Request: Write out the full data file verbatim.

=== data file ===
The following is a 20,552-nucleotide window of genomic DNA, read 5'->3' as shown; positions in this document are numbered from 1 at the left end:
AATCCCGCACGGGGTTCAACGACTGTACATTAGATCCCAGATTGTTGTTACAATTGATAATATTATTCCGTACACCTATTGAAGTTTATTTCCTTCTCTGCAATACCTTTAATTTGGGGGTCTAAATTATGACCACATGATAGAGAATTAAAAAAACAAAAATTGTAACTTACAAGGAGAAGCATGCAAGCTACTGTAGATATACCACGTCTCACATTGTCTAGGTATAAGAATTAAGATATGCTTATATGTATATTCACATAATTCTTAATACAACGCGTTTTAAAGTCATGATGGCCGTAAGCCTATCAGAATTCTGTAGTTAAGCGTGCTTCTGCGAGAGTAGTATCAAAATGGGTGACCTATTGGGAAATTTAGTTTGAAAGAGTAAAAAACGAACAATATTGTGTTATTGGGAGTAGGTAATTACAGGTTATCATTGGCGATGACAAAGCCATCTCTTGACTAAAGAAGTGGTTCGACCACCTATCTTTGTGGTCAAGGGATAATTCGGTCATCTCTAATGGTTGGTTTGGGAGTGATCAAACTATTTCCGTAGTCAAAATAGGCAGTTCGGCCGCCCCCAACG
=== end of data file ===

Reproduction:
The following is a 20,552-nucleotide window of genomic DNA, read 5'->3' as shown; positions in this document are numbered from 1 at the left end:
AATCCCGCACGGGGTTCAACGACTGTACATTAGATCCCAGATTGTTGTTACAATTGATAATATTATTCCGTACACCTATTGAAGTTTATTTCCTTCTCTGCAATACCTTTAATTTGGGGGTCTAAATTATGACCACATGATAGAGAATTAAAAAAACAAAAATTGTAACTTACAAGGAGAAGCATGCAAGCTACTGTAGATATACCACGTCTCACATTGTCTAGGTATAAGAATTAAGATATGCTTATATGTATATTCACATAATTCTTAATACAACGCGTTTTAAAGTCATGATGGCCGTAAGCCTATCAGAATTCTGTAGTTAAGCGTGCTTCTGCGAGAGTAGTATCAAAATGGGTGACCTATTGGGAAATTTAGTTTGAAAGAGTAAAAAACGAACAATATTGTGTTATTGGGAGTAGGTAATTACAGGTTATCATTGGCGATGACAAAGCCATCTCTTGACTAAAGAAGTGGTTCGACCACCTATCTTTGTGGTCAAGGGATAATTCGGTCATCTCTAATGGTTGGTTTGGGAGTGATCAAACTATTTCCGTAGTCAAAATAGGCAGTTCGGCCGCCCCCAACG